2009 taxes

Our draft SA reads that I will claim the interest deduction for the 2009 tax year since I am paying the mortgage and reside in the marital home ('…wife shall be allowed to claim the mortgage interest deduction for the marital residence for 2009 and each year thereafter." We separated in March 2009. My stbx maintains that since we were not separated for the entire year, that he is entitled to interest deduction prior to the date of separation. Is his viewpoint accurate?

Related to this, does it really even matter? Since we were legally married for all of 2009, should we not just file our taxes and split the amount owed or refunded 50/50?

You may file your taxes jointly for 2009 and a joint filing usually is beneficial for both parties, though you should check with your tax preparer prior to filing any return.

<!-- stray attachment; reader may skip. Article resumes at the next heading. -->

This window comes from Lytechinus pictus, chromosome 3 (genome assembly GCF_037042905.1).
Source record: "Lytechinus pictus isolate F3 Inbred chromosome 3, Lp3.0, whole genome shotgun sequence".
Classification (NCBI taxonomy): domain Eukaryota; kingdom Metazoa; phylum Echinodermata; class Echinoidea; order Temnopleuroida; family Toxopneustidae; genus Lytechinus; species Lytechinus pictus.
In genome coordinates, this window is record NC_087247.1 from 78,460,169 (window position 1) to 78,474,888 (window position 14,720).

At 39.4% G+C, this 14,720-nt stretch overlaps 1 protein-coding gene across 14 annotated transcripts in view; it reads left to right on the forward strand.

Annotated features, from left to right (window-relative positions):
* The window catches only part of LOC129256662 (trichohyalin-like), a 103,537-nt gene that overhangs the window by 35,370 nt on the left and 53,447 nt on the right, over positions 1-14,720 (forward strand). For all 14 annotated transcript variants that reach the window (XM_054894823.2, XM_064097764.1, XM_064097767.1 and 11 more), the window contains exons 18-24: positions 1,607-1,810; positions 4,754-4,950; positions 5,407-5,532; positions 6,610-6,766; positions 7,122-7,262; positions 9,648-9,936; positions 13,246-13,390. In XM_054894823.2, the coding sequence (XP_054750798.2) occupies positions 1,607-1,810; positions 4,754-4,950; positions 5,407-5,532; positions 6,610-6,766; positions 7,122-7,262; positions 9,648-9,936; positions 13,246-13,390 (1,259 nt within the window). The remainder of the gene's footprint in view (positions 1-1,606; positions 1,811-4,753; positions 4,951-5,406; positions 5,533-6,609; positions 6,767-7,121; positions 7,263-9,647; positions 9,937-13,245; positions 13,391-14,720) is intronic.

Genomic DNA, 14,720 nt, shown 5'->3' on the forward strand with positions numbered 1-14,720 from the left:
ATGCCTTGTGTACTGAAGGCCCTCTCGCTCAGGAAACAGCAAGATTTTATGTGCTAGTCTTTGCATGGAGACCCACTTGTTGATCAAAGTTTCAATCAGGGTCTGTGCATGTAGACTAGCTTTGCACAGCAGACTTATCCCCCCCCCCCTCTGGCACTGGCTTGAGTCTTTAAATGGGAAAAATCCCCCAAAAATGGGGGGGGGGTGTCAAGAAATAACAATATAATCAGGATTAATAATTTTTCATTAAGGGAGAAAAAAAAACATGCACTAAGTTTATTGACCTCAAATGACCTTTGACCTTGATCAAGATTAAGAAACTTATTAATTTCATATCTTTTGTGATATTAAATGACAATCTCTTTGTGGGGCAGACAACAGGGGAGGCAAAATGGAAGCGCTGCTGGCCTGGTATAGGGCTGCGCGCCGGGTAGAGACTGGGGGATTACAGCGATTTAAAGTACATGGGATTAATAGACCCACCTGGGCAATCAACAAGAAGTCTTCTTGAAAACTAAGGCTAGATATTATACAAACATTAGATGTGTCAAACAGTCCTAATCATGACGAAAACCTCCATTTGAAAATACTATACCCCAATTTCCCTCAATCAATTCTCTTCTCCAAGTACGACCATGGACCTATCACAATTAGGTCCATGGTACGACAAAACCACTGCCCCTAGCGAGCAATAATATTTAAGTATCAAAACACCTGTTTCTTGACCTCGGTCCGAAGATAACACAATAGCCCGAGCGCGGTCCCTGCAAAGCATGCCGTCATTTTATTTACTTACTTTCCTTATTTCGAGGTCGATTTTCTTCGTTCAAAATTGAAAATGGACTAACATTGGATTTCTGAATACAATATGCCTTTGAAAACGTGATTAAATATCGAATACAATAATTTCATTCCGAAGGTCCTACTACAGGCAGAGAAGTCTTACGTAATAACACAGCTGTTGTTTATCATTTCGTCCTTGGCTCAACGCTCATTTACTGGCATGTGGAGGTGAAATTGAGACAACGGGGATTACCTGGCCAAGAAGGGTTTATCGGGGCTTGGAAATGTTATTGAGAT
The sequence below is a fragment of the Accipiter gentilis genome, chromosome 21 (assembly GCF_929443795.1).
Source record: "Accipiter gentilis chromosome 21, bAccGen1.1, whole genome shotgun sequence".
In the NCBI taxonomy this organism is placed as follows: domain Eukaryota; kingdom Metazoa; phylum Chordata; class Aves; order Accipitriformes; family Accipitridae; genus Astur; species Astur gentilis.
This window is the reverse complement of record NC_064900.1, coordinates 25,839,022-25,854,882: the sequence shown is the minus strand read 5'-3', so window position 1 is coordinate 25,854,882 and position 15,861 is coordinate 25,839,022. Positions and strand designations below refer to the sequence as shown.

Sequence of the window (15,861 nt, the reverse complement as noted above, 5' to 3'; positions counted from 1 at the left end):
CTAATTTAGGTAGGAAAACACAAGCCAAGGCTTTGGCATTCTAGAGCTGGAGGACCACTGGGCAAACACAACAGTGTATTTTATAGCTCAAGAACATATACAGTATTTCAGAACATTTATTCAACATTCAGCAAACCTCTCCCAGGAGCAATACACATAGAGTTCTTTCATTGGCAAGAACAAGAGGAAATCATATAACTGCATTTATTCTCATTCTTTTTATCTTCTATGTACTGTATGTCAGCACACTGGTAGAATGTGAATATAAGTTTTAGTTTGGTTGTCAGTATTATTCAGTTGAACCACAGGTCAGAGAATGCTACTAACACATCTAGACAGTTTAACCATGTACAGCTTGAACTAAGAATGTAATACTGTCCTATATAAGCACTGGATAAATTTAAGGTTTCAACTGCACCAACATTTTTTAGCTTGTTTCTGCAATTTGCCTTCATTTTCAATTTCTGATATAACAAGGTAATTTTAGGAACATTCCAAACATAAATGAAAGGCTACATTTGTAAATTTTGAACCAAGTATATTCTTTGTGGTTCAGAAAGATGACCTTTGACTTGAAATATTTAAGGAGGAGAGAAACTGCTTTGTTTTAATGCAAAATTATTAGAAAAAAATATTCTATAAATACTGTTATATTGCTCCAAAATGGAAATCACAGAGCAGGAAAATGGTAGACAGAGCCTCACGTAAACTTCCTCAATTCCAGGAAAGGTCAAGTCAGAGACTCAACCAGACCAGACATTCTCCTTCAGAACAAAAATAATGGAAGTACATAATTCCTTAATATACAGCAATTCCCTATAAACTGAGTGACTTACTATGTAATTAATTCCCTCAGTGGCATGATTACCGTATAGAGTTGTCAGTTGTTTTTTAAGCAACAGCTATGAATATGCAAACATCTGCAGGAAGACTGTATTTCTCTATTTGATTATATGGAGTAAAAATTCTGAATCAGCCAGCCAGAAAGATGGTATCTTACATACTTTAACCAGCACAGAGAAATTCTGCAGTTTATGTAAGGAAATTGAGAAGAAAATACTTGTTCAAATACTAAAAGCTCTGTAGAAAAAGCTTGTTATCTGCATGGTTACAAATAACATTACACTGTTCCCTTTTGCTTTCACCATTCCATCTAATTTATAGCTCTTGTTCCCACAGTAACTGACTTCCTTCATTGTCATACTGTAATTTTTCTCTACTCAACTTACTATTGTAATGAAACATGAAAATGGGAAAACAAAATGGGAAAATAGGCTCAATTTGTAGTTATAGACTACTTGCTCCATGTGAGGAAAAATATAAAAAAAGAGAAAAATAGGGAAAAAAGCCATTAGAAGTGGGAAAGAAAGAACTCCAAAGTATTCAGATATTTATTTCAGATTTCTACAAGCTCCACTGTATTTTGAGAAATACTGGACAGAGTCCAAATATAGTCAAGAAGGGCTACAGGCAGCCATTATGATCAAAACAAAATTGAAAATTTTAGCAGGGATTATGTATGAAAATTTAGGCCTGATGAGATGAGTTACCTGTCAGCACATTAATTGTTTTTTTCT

As for the interest deduction, the language of the SA is irrelevant as it has not been signed. If you have been paying the mortgage and plan to file separately you may claim the decution.


We are trying to solidify the language of the SA as it relates to taxes. If we do file individually for 2009, he wants it to state that we both claim the interest deduction from Jan 1 -March 16 while we were still living together, but then I claim the portion from March 17 - December 31. I occupy the home and the mortgage is in my name only. Is this even legal to do? Seems like if we are filing individually, only one person can claim the interest for the entire year. If this is possible, it would make sense to do the same with interest on his student loans (acquired prior to marriage), correct?

No, you are correct and you should claim the interest.

It is legal (or at least the IRS hasn’t fussed at me about it when I split the mortgage interest deduction with my X) to split the mortgage loan interest, as long as both parties actually qualify to do so, and the numbers add up to no more than the numbers the IRS gets from the mortgage servicers.

If you do file “Married Filing Separately”, student loan interest is not deductible.